June 16, 2016
This upcoming Friday, activist and rapper Sellassie of the Frisco 5 will be interviewing Bobby Seale, the co-founder and chairman of the Black Panther Party, in front of an audience. I hooked up this Q&A with Sellassie so he could talk about his experiences with the Frisco 5’s hunger strike as well as his upcoming event with Bobby Seale. Stay tuned.
May 31, 2016
Arab Resources Organizing Coalition and Art Forces on the 68th Nakba Day presented George Jackson in the Sun of Palestine, a multimedia cultural event that expresses the interconnections between current and historic struggles against colonization from Palestine to the streets of Oakland. The event displayed posters that came from the original exhibition held in the Abu Jihad Museum for Prisoner Movement Affairs of the Al-Quds university in East Jerusalem.
May 22, 2016
The memorial for Hugo “Yogi” Lyon Antonio Pinell was a beautiful and monumental event that loved ones, comrades and the community came from far and wide to attend. The celebration was held at the African American Art and Culture Complex in San Francisco’s legendary Fillmore district on April 23. Many members of Yogi’s family spoke of their love for him. His daughter Allegra brought the house to tears with her message.
April 4, 2016
He was born David Rice and, in his youth, he joined an offshoot of the Black Panther Party, a decision that would change his life’s trajectory. For, when he and another young man, Edward Poindexter, joined the National Committee to Combat Fascism (NCCF), they walked into the crosshairs of the state. Political prisoner Wopashitwe Mondo Eyen we Langa died March 11 at the maximum-security Nebraska State Penitentiary.
March 31, 2016
The film by producer Stanley Nelson, entitled “The Black Panthers: Vanguard of the Revolution,” is a well-produced documentary with a specific focus. Nelson makes good use of footage of actual events and music from the era to serve as both a background and accompaniment for the main ingredient of this film – comments from a number of former Black Panther Party members, featuring mainly some of the so-called “rank and file” members.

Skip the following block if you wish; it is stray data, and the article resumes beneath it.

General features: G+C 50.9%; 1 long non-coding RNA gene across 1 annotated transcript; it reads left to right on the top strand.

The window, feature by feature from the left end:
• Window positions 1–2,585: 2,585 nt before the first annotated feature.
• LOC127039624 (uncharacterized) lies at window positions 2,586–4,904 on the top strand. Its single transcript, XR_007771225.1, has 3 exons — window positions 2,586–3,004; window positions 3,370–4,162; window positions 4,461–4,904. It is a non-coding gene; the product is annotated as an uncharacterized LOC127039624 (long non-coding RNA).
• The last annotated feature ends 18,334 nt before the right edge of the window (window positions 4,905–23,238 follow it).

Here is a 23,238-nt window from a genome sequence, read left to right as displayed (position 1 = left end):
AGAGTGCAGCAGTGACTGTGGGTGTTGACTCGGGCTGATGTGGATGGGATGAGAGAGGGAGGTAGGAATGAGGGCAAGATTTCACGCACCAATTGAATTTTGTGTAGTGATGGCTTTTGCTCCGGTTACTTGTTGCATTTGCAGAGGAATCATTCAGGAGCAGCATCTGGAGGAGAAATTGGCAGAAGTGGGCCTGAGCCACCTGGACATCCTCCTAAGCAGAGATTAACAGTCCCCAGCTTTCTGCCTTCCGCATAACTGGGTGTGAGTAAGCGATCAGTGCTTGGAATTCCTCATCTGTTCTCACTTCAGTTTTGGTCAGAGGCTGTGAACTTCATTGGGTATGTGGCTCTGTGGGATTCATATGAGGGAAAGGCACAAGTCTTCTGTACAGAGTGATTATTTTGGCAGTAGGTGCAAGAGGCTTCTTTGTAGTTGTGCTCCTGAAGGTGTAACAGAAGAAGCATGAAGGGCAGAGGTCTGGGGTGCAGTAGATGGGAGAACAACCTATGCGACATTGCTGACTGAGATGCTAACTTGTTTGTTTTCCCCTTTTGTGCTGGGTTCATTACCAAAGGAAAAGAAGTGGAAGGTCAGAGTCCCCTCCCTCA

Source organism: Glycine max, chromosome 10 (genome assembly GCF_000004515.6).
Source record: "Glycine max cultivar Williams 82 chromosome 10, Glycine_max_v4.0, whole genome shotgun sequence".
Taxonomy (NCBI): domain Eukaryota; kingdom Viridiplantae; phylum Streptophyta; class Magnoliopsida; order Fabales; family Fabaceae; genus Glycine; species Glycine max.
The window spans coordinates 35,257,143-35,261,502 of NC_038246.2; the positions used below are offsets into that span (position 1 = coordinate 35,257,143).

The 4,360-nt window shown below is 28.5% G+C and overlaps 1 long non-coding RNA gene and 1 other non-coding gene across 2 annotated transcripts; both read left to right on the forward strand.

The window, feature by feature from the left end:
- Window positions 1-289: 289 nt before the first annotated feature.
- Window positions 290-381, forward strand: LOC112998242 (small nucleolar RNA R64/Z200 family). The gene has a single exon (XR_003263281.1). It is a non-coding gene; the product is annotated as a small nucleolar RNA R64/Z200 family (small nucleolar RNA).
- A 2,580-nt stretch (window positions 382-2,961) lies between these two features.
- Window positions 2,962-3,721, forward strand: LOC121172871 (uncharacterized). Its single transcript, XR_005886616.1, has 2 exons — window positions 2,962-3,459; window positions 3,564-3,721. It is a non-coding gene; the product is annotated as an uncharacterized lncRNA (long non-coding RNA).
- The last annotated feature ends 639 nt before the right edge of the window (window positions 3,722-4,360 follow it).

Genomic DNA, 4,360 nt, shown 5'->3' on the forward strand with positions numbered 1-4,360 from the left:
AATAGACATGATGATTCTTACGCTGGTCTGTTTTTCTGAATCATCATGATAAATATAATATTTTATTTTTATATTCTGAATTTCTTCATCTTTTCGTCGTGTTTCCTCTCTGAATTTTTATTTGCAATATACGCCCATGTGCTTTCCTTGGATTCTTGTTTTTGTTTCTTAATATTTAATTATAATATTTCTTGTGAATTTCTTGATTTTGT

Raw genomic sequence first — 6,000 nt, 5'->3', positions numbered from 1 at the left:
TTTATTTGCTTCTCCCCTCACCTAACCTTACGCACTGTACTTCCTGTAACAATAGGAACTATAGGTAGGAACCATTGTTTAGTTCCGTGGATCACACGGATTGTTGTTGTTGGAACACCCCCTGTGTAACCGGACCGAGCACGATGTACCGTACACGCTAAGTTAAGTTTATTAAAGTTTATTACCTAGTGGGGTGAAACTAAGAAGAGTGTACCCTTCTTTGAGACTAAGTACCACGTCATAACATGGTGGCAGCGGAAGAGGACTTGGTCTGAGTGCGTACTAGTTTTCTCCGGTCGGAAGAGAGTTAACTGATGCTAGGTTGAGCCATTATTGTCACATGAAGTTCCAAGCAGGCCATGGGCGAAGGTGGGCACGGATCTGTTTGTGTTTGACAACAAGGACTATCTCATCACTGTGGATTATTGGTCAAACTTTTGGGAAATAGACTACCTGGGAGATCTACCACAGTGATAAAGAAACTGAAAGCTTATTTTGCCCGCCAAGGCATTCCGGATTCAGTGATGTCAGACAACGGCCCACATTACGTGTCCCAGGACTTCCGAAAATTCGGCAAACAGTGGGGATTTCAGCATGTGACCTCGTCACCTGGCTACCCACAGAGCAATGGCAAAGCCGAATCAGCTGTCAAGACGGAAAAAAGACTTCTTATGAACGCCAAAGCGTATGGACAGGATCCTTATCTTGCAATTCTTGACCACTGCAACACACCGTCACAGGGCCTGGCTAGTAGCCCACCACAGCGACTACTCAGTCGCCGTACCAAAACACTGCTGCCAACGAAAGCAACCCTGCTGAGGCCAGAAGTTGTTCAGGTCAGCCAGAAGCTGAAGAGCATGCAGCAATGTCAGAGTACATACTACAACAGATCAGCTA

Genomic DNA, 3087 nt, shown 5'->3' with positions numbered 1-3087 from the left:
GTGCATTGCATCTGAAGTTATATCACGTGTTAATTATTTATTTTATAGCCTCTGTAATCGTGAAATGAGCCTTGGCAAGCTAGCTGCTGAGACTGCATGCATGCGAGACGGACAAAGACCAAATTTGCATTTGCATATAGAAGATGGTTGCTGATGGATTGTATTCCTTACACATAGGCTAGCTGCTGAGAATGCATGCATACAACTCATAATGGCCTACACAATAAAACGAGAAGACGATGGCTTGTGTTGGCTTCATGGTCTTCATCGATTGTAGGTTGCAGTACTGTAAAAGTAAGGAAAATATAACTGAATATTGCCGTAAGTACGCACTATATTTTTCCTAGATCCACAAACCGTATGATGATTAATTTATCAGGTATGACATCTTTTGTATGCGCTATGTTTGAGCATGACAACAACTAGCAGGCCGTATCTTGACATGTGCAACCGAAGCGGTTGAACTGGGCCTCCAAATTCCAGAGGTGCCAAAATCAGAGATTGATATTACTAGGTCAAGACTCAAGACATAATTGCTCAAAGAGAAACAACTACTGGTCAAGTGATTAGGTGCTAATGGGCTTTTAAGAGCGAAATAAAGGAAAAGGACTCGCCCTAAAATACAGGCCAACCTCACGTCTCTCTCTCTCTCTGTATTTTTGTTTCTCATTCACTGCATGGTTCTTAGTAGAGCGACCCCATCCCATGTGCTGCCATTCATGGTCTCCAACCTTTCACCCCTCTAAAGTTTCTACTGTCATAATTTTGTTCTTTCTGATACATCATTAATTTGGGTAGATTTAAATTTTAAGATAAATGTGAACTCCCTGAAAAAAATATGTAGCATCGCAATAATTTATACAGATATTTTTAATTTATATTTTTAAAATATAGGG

March 29, 2016
Although we remain conscious of past events described, … Justice postponed even a second is still justice denied. … Like the rivers of the Nile, Black blood is constantly flowing … And it pains me greatly to realize how many of us are still not knowing. … It is also beautiful to witness my hero Sekou Odinga finally free … After 33 years in the belly of such an insatiable beast. … To see him finally liberated physically brings hope to me.
March 23, 2016
The 2016 Oscar Grant birthday “Love Not Blood” Campaign and the Oscar Grant Foundation sponsored a Policing in the 21st Century event, about “Where do we go from here,” on Saturday, Feb. 27, at the First African Methodist Episcopal Church in Oakland. The community packed the event to witness the testimonials from police victims’ families across the United States.
March 22, 2016
At Merritt College, the birthplace of the Black Panther Party, on the 74th birthday of its co-founder, Huey P. Newton, the African American Studies Program fittingly hosted a talk by the recently opened Cuban Embassy’s First Secretary Miguel Fraga, where he spoke on Cuban-U.S. relations. Afterwards, he and I continued to talk about the embargo, U.S. relations with Haiti, Venezuela and Bolivia, funding of Radio Marti, and the dissipation of the radical Latin American bloc of nations opposed to U.S. aggression and hegemony in the region and in the world.
March 7, 2016
Congratulations to Mary and Willie Ratcliff and Muhammad al-Kareem for the People’s Liberation Movement as manifested for 40 years in the San Francisco Bay View newspaper. Congratulations to the collective voices which have graced its pages over this history, especially ancestors such as Kevin Weston, and, to JR Valrey, much respect for envisioning such a wonderful tribute program on Feb. 21.
March 2, 2016
San Francisco’s award-winning AfroSolo Theatre Company celebrates the life of Dr. Carlton Benjamin Goodlett (July 23, 1914 – Jan. 25, 1997) during San Francisco History Days at the Old Mint, March 4-6, 2 p.m., at the Old Mint, 88 Fifth St. in San Francisco. Dr. Goodlett was a physician, psychologist, newspaper publisher, political activist and civil rights leader in San Francisco.